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What counts for the diversity of Alpine species

All animal species, including the chamois, have to be able to move freely in the Alpine regions in order to survive. © Guillaume Laget

An international team of researchers has decided on the 50 most important questions for the connecting of habitats in the Alpine regions. Research, support and projects should thus now all be singing in unison. What really counts for the Alpine space?
How does the return of bears, wolves and lynx effect the ecosystems in the Alpine ecological network? How will demographic change affect the future of the ecological continuum? And which indicators of species and habitats can be used to assess an ecological network? These are just three of the 50 questions put together by scientists, politicians and environmentalists from all the Alpine lands. This list should in future make it easier to set priorities for the protection and re-establishment of the connectivity of habitats in the Alps. In addition, it is a wish list for researchers and sponsors to address these questions, some of them pressing and very difficult to answer.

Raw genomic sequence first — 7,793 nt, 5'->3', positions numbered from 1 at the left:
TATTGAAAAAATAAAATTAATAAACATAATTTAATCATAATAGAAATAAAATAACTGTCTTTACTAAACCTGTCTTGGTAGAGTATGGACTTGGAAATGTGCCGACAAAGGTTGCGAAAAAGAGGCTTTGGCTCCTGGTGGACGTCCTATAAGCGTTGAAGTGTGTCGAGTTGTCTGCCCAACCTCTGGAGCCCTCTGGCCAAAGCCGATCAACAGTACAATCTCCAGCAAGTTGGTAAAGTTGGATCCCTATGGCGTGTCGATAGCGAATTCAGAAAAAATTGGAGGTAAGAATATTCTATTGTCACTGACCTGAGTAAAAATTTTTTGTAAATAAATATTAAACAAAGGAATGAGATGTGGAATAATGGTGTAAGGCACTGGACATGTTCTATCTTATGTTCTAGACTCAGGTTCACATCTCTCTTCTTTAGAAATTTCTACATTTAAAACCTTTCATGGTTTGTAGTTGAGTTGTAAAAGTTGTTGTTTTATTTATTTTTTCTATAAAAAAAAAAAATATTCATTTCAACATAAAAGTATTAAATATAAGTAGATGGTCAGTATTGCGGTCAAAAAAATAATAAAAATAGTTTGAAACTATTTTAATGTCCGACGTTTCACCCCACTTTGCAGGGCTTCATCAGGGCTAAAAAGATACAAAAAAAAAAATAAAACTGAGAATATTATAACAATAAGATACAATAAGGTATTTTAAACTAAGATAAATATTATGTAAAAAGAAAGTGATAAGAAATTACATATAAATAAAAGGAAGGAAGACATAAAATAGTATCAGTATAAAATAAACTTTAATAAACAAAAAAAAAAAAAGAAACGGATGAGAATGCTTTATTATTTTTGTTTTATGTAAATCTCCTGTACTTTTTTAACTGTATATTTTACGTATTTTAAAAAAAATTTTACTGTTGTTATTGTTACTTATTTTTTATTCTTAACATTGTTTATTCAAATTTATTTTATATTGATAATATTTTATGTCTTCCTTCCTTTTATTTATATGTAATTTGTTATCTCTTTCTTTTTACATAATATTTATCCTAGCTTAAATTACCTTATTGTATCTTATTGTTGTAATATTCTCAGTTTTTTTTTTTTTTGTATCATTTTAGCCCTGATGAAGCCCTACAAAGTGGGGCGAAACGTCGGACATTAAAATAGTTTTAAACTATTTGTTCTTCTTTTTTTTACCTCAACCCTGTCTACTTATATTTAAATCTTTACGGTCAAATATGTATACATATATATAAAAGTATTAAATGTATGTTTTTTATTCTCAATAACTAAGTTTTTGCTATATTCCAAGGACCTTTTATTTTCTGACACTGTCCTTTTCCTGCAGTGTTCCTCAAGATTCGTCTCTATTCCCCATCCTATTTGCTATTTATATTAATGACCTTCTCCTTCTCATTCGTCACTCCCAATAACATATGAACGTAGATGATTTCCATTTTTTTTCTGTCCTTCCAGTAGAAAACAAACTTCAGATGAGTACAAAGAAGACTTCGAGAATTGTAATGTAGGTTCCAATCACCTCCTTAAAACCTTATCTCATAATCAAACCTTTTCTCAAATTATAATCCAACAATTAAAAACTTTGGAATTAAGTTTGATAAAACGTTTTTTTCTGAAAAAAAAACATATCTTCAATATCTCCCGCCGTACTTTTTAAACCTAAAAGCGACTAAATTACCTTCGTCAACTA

The Alps are home to some 43,000 plant and animal species. For them to eat, rest and reproduce the animals have to be able to migrate. That is only possible if habitats are linked to one another. The Ecological Continuum Initiative, the Ecological Network platform and the project partners of Econnect are working towards this aim; they also initiated the drawing up of the 50 questions.
Source and further information: www.vetmeduni.ac.at/en/infoservice, www.alpine-ecological-network.org/, www.plosone.org/article/info%3Adoi%2F10